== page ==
What alcohol does to your body

April 20, 2017 | by Aaron Weiner, Ph.D.
Categories: Healthy Driven Minds

Many of us know that familiar feeling after having a few drinks. At first, you feel pretty good. You’re relaxed, laughing and having fun. That’s because alcohol triggers the release of endorphins, or “feel good” chemicals, in the brain’s reward centers. You keep on drinking to keep the good feelings going.

Alcohol draws you in and makes you feel good. Until it doesn’t. Soon, you can’t think clearly, you feel bloated, drowsy, uncoordinated, moody. As you keep drinking, the positive effects of alcohol start to fade while the negative effects increase (known as the biphasic effect). What exactly is alcohol doing to your body?

When you drink, alcohol is absorbed into your bloodstream and quickly travels throughout your body. Drink too much and your whole body feels the effects.

The National Institute on Alcohol Abuse and Alcoholism outlines what alcohol does to different areas of your body:

  • Brain & Nervous System: Alcohol affects the way the brain works. These disruptions can change mood and behavior, and impair judgement, concentration and memory. Excessive alcohol use can damage your nervous system and cause neuropathy (burning and numbness in the feet and hands). Severe alcoholism can cause permanent brain damage and dementia. Excessive drinking can lead to coma and even death.
  • Bones & Muscles: Alcohol immediately affects coordination and increases the likelihood of injury. Long-term alcohol use can lead to muscle wasting and weakness, osteoporosis (thinning of the bones) and bone fractures.
  • Eyes: Drinking too much can cause blurred vision. Chronic alcohol use can cause a vitamin B1 deficiency, which can result in involuntary rapid eye movements, weakness or paralysis of the eye muscles.
  • Heart: While research suggests drinking moderate amounts of alcohol may protect healthy adults from heart disease, long-term drinking and binge drinking can damage the heart, causing: cardiomyopathy (heart muscle stretches and weakens), irregular heart beat (arrhythmias) and high blood pressure. This increases your risk of heart attack and stroke.
  • Immune System: Drinking too much can weaken your immune system, making it more difficult for your body to fight off illness or infection. Chronic drinkers are more likely to get diseases like pneumonia and tuberculosis. Even drinking a lot on a single occasion slows your body’s ability to ward off infections.
  • Kidneys: The kidneys filter blood, remove waste and are responsible for the re-absorption of water. Alcohol is a diuretic, so it causes water to be lost from the body, which can lead to dehydration.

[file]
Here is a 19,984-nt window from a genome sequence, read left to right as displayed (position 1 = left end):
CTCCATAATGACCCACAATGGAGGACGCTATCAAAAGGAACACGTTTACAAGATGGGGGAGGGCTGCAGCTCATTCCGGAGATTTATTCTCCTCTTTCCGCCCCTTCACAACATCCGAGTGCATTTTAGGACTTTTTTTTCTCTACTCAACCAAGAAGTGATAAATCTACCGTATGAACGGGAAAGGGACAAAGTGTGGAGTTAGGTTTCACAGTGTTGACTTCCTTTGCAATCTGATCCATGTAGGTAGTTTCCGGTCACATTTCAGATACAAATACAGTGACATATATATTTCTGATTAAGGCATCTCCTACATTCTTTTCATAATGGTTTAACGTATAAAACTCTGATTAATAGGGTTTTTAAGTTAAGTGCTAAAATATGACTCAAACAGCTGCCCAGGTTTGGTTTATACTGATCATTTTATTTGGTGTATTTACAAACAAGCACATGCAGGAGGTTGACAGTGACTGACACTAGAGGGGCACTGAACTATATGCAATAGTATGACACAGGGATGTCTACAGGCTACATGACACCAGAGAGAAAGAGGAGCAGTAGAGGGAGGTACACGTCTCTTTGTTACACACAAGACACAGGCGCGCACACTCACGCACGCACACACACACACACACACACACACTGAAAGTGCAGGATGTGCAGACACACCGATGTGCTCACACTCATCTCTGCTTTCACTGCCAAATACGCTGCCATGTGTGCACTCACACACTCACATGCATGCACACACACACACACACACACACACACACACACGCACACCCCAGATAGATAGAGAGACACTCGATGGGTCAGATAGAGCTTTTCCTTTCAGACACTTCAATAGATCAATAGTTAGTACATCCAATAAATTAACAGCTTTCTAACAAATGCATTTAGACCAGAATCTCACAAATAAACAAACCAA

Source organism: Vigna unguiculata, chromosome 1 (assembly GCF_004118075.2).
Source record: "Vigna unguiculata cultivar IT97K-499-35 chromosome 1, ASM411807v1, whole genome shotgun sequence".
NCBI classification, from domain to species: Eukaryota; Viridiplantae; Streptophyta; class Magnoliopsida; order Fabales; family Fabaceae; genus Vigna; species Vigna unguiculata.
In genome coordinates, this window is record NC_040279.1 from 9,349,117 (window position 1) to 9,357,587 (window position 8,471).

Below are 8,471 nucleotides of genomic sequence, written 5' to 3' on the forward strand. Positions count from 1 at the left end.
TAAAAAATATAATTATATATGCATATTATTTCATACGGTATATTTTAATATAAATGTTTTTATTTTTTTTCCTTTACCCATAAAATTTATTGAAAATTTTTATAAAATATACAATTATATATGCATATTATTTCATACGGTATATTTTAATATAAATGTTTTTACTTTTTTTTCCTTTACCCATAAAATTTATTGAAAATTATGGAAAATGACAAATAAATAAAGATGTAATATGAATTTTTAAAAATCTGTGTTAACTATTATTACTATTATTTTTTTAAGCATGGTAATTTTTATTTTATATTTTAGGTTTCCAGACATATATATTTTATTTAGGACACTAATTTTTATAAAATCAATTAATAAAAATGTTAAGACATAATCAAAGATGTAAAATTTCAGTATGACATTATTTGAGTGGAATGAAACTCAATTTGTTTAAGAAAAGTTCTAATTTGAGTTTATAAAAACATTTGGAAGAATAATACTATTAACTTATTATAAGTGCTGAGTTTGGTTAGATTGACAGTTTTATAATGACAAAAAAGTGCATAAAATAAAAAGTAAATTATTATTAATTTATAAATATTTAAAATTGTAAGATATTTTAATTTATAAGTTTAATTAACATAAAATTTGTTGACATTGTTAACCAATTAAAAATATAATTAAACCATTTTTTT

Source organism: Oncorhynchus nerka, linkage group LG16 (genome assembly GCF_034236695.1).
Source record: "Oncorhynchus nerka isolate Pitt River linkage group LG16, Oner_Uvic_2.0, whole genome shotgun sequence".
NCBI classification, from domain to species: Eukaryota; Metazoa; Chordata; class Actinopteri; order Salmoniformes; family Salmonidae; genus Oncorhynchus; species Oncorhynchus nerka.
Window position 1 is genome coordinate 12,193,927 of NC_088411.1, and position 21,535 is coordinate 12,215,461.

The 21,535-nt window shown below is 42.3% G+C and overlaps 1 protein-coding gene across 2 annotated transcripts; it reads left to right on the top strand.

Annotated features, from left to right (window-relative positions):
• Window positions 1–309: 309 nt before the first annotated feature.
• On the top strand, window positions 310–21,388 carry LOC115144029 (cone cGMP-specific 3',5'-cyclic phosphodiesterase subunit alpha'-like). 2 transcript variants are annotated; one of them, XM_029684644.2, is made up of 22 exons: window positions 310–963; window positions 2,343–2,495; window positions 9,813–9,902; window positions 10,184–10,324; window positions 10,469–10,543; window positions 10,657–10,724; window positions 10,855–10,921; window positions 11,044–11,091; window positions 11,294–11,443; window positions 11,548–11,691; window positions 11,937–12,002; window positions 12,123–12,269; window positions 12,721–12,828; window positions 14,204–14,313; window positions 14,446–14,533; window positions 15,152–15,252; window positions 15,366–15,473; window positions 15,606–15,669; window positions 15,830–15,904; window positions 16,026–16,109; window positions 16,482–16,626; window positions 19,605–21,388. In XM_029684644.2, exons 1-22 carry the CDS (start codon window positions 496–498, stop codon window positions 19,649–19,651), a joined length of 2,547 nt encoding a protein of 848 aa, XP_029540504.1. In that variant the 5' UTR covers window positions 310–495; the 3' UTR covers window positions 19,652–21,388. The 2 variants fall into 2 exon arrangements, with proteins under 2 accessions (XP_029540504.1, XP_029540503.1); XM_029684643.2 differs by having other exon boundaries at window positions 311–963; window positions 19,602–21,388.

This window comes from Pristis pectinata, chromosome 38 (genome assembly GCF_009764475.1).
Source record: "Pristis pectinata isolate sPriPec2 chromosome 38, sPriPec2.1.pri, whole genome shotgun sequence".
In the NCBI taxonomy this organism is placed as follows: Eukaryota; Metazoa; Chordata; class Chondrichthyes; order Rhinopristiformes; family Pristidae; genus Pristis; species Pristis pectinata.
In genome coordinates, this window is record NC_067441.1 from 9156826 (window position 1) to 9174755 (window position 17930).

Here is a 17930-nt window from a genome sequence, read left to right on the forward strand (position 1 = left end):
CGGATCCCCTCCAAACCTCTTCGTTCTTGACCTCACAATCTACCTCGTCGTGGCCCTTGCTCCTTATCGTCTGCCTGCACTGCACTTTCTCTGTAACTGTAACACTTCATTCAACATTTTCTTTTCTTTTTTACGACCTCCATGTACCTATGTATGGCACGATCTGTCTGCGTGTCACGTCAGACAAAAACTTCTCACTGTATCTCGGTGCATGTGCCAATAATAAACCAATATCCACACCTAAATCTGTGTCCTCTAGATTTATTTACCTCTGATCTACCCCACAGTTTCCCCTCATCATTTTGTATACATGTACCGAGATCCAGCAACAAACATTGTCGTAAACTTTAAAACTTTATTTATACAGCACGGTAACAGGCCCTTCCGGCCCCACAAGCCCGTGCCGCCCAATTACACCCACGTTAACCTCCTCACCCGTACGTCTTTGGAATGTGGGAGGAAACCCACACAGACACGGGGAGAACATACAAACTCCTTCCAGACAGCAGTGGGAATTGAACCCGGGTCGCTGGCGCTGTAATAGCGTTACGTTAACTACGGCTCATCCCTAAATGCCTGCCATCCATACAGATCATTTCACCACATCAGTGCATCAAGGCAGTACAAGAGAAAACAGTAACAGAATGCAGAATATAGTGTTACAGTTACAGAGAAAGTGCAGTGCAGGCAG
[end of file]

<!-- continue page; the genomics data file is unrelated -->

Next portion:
• Liver: The liver’s job is to break down harmful substances, including alcohol. Heavy drinking takes a toll on the liver. When the liver fails to perform, toxic substances remain in your body which can lead to: fatty liver (steatosis), inflammation of the liver (alcohol hepatitis), firbrosis, and cirrhosis (severe scarring of the liver). Liver disease is life threatening.
  • Mouth: Drinking too much can cause slurred speech. Alcohol abuse can damage the salivary glands and irritate the mouth and tongue, leading to gum disease, tooth decay and even tooth loss.
  • Pancreas: Your pancreas helps you digest food and regulate metabolism. Alcohol causes the pancreas to produce toxic substances that interferes with these functions. This can result in pancreatitis (a dangerous inflammation in the pancreas) which prevents proper digestion and is major risk factor for pancreatic cancer. Heavy drinking can also lead to diabetes.
  • Sexual Health: Chronic heavy alcohol use can lead to erectile dysfunction for men, and infertility in men and women. Excessive drinking can also increase a woman’s risk of miscarriage, premature delivery and stillbirth.
  • Stomach: Alcohol can wreak havoc on your digestive system. Heavy drinking can cause ulcers, gastritis (inflammation of the stomach lining), acid reflux and heartburn.

Chronic alcohol use can also increase your risk of developing many forms of cancer, including cancers of the mouth, esophagus, throat, liver, pancreas, breast and colon. Moderate drinking combined with tobacco use can further raise the risk of many cancers.

Alcohol affects each person differently. It’s important to know how much you are drinking and understand the risks. According to the Dietary Guidelines for Americans, moderate alcohol consumption is defined as having up to 1 drink per day for women and up to 2 drinks per day for men. Heavy drinking is typically defined as consuming 15 drinks or more per week for men, and consuming 8 drinks or more per week for women.

Alcohol leaves the body in two ways. About 10 percent leaves through the breath, perspiration and urine. The rest is broken down through metabolism, but the body can only metabolize a certain amount of alcohol per hour. Drink more than your body and can process and you’ll get drunk. Learn more about the stages and effect of alcohol at various breath alcohol concentrations.

Drinking too much alcohol can take a serious toll on your health. Over time, heavy drinking can cause alcohol dependency, or alcoholism. It may be very difficult to gain control. Unlike most other common addictions, acute alcohol withdrawal can be life threatening.

If you or a family member needs help with drug or alcohol addiction, you aren’t alone. Get help for addiction from Linden Oaks Behavioral Health.

Parents, talk to your kids about the dangers of alcohol abuse. Get tips for talking to your teen about drugs and alcohol.

Learn signs your teen may be abusing alcohol.

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